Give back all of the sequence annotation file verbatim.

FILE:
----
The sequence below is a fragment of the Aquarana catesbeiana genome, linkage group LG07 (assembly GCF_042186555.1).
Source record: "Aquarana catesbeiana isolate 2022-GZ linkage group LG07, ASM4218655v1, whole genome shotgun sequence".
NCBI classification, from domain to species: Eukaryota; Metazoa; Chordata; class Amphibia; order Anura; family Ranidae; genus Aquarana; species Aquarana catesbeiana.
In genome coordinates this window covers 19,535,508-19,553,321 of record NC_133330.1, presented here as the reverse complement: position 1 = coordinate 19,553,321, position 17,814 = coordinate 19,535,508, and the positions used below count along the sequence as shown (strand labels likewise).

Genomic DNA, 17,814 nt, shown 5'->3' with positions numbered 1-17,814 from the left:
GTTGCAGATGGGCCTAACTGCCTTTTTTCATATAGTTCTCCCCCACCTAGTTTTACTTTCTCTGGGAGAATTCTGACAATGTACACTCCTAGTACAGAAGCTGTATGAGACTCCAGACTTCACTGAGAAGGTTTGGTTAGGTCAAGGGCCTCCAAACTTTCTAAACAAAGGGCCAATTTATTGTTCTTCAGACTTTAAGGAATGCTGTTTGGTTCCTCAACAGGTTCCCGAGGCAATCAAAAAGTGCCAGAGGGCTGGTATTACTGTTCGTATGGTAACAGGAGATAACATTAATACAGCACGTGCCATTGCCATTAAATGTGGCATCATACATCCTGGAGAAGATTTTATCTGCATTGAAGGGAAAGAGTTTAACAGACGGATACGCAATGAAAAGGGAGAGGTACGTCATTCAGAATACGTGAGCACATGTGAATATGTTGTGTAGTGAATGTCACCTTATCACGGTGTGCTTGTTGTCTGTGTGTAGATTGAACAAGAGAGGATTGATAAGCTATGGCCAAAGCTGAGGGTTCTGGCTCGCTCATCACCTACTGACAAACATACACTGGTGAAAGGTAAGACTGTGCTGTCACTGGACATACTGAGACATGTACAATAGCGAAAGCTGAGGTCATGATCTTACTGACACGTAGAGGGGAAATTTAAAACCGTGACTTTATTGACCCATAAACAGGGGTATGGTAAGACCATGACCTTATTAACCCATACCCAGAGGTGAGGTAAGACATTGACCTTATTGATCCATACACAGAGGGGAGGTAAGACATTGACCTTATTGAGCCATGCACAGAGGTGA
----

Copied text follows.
The sequence below is a fragment of the Aquarana catesbeiana genome, linkage group LG07 (assembly GCF_042186555.1).
Source record: "Aquarana catesbeiana isolate 2022-GZ linkage group LG07, ASM4218655v1, whole genome shotgun sequence".
NCBI classification, from domain to species: Eukaryota; Metazoa; Chordata; class Amphibia; order Anura; family Ranidae; genus Aquarana; species Aquarana catesbeiana.
In genome coordinates this window covers 19,535,508-19,553,321 of record NC_133330.1, presented here as the reverse complement: position 1 = coordinate 19,553,321, position 17,814 = coordinate 19,535,508, and the positions used below count along the sequence as shown (strand labels likewise).

Genomic DNA, 17,814 nt, shown 5'->3' with positions numbered 1-17,814 from the left:
GTTGCAGATGGGCCTAACTGCCTTTTTTCATATAGTTCTCCCCCACCTAGTTTTACTTTCTCTGGGAGAATTCTGACAATGTACACTCCTAGTACAGAAGCTGTATGAGACTCCAGACTTCACTGAGAAGGTTTGGTTAGGTCAAGGGCCTCCAAACTTTCTAAACAAAGGGCCAATTTATTGTTCTTCAGACTTTAAGGAATGCTGTTTGGTTCCTCAACAGGTTCCCGAGGCAATCAAAAAGTGCCAGAGGGCTGGTATTACTGTTCGTATGGTAACAGGAGATAACATTAATACAGCACGTGCCATTGCCATTAAATGTGGCATCATACATCCTGGAGAAGATTTTATCTGCATTGAAGGGAAAGAGTTTAACAGACGGATACGCAATGAAAAGGGAGAGGTACGTCATTCAGAATACGTGAGCACATGTGAATATGTTGTGTAGTGAATGTCACCTTATCACGGTGTGCTTGTTGTCTGTGTGTAGATTGAACAAGAGAGGATTGATAAGCTATGGCCAAAGCTGAGGGTTCTGGCTCGCTCATCACCTACTGACAAACATACACTGGTGAAAGGTAAGACTGTGCTGTCACTGGACATACTGAGACATGTACAATAGCGAAAGCTGAGGTCATGATCTTACTGACACGTAGAGGGGAAATTTAAAACCGTGACTTTATTGACCCATAAACAGGGGTATGGTAAGACCATGACCTTATTAACCCATACCCAGAGGTGAGGTAAGACATTGACCTTATTGATCCATACACAGAGGGGAGGTAAGACATTGACCTTATTGAGCCATGCACAGAGGTGA